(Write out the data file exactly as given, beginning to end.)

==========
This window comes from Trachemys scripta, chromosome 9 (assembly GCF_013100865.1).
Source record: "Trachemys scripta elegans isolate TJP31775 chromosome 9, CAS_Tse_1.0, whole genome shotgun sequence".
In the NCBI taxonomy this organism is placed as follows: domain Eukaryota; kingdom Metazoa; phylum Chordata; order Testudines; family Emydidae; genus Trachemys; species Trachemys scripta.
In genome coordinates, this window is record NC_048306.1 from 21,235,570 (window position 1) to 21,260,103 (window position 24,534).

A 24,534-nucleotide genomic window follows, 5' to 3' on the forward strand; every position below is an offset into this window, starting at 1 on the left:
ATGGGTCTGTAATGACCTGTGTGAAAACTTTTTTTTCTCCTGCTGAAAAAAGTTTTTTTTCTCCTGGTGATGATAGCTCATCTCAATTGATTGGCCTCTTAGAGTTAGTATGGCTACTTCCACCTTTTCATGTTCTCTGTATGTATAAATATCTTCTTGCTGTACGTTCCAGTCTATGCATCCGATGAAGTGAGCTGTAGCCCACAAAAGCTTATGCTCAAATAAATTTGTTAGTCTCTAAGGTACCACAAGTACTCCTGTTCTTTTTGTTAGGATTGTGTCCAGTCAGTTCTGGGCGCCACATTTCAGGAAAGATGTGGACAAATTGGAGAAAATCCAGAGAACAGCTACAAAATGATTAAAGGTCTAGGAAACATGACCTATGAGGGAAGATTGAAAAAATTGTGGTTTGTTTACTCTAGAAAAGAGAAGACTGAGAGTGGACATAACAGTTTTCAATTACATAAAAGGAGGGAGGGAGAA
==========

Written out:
This window comes from Trachemys scripta, chromosome 9 (assembly GCF_013100865.1).
Source record: "Trachemys scripta elegans isolate TJP31775 chromosome 9, CAS_Tse_1.0, whole genome shotgun sequence".
In the NCBI taxonomy this organism is placed as follows: domain Eukaryota; kingdom Metazoa; phylum Chordata; order Testudines; family Emydidae; genus Trachemys; species Trachemys scripta.
In genome coordinates, this window is record NC_048306.1 from 21,235,570 (window position 1) to 21,260,103 (window position 24,534).

A 24,534-nucleotide genomic window follows, 5' to 3' on the forward strand; every position below is an offset into this window, starting at 1 on the left:
ATGGGTCTGTAATGACCTGTGTGAAAACTTTTTTTTCTCCTGCTGAAAAAAGTTTTTTTTCTCCTGGTGATGATAGCTCATCTCAATTGATTGGCCTCTTAGAGTTAGTATGGCTACTTCCACCTTTTCATGTTCTCTGTATGTATAAATATCTTCTTGCTGTACGTTCCAGTCTATGCATCCGATGAAGTGAGCTGTAGCCCACAAAAGCTTATGCTCAAATAAATTTGTTAGTCTCTAAGGTACCACAAGTACTCCTGTTCTTTTTGTTAGGATTGTGTCCAGTCAGTTCTGGGCGCCACATTTCAGGAAAGATGTGGACAAATTGGAGAAAATCCAGAGAACAGCTACAAAATGATTAAAGGTCTAGGAAACATGACCTATGAGGGAAGATTGAAAAAATTGTGGTTTGTTTACTCTAGAAAAGAGAAGACTGAGAGTGGACATAACAGTTTTCAATTACATAAAAGGAGGGAGGGAGAA